It showed the crypto industry could force a pivot by a powerful agency. They argue that the proposed disclosure and record-keeping requirements are “arbitrary and unjustified,” as Jack Dorsey of Twitter and Square wrote in a comment letter:

The incongruity between the treatment of cash and cryptocurrency under FinCEN’s proposal will inhibit adoption of cryptocurrency and invade the privacy of individuals. Yet, the rule fails to explain the difference in risk.

The procedural win doesn’t guarantee that the new secretary of the Treasury, Janet Yellen, will shift gears on the matter. At her confirmation hearing, she suggested that many cryptocurrency transactions were associated with illicit activity, which Ms. Smith of the Blockchain Association called “a very disappointing reaction.” In written testimony released later, Ms. Yellen offered a more nuanced take, saying regulators should “look closely at how to encourage their use for legitimate activities while curtailing their use for malign and illegal activities.”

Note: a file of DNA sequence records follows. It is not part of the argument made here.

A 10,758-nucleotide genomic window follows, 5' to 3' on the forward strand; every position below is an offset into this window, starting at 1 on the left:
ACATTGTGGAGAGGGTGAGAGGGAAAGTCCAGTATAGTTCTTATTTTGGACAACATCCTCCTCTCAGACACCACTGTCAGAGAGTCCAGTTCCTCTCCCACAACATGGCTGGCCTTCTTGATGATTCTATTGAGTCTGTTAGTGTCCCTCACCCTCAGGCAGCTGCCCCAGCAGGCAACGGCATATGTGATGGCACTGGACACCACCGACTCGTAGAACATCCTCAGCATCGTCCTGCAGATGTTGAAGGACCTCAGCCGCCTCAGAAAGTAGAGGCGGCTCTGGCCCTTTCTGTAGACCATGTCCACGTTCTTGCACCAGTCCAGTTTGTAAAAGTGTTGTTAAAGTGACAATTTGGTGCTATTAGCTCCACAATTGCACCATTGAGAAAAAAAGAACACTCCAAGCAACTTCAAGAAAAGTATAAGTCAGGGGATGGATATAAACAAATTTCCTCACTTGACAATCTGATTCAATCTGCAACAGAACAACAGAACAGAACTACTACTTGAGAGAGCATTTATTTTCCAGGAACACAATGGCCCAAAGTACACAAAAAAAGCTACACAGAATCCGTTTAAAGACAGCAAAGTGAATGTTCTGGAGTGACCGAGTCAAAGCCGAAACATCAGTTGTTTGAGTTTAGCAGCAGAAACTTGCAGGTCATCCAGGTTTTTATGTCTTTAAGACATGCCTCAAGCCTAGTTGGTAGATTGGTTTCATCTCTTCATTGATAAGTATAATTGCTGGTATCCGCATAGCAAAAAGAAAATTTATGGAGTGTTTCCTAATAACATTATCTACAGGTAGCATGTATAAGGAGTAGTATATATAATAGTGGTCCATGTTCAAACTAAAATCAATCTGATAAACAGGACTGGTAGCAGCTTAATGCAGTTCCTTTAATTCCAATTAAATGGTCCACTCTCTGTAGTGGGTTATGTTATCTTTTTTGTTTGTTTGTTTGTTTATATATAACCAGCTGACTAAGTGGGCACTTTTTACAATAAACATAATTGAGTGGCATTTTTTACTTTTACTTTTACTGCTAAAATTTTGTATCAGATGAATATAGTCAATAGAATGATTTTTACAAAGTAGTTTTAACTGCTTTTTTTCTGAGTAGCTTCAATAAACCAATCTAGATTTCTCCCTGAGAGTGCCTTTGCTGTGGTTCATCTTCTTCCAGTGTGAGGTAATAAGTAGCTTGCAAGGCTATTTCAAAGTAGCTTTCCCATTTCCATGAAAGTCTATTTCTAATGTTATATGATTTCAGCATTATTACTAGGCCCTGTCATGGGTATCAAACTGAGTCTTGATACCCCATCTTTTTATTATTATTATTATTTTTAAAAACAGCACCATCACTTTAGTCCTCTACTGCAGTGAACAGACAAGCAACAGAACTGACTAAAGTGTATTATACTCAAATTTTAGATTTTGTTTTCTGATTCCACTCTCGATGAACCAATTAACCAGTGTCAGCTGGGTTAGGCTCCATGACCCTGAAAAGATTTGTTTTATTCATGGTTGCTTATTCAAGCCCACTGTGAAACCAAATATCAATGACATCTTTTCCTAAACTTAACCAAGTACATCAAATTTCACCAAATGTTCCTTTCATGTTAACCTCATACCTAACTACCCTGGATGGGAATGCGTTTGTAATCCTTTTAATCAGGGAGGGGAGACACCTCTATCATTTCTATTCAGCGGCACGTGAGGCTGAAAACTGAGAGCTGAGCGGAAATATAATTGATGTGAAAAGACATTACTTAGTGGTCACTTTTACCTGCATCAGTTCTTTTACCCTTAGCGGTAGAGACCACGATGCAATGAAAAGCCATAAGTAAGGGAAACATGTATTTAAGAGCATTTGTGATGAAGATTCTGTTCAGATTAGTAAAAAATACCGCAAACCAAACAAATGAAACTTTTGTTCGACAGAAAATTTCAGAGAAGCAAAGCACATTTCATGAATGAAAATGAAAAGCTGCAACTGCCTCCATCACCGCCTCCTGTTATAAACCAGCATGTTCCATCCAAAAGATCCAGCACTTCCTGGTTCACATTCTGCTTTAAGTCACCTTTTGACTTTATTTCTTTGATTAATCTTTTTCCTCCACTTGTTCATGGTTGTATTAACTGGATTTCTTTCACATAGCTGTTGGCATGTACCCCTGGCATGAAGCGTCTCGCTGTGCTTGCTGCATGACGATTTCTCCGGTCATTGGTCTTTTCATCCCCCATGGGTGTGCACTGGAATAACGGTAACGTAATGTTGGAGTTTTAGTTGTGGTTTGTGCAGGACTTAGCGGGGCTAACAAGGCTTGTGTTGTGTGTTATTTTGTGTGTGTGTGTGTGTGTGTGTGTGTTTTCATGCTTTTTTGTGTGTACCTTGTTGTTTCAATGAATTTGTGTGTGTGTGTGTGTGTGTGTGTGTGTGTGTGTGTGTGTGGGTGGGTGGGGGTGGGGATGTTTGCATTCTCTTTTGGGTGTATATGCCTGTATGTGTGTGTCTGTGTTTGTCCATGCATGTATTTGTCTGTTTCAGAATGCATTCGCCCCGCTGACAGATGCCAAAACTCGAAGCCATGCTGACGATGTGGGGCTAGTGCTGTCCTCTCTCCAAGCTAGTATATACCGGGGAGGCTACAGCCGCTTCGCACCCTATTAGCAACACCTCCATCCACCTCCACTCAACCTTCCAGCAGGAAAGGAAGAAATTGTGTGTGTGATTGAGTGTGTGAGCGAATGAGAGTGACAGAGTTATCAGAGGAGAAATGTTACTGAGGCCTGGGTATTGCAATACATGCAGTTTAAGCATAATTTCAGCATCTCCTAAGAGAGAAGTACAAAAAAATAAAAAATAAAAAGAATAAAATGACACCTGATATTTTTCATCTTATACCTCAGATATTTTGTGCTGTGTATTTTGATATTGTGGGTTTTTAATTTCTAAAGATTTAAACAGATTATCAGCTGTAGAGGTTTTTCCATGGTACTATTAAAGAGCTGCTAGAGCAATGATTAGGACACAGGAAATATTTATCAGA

The C.F.T.C.: Act fast

Chris Brummer, a professor at Georgetown Law and a “fintech guru,” is in the running to become the next commissioner of the C.F.T.C. Picked for the same gig in 2016, his nomination was withdrawn by the Trump administration. Since then, Mr. Brummer has testified before Congress on blockchain policy, edited an online journal and book on crypto assets, and written a textbook, “Fintech Law in a Nutshell.” He’s an expert, in other words.

Whoever takes over, “knowledge can’t fill the major regulatory gaps,” Mr. Massad, of Harvard, said. In his view, however crypto savvy the next financial regulators are, they can’t solve the problems that are raised by new technologies without a comprehensive law designed for digital assets. Otherwise, too much crypto activity will be left unregulated for too long.

A case in point, perhaps, is the civil enforcement action filed in the fall by the C.F.T.C., accusing BitMEX, a cryptocurrency exchange, of operating an unregistered trading platform selling crypto derivatives. It is accused of facilitating transactions that earned more than $1 billion in fees since 2014 without “the most basic compliance procedures.” BitMEX owes a reply next month. In a companion criminal case, the Department of Justice contends that BitMEX execs deliberately flouted anti-money laundering rules.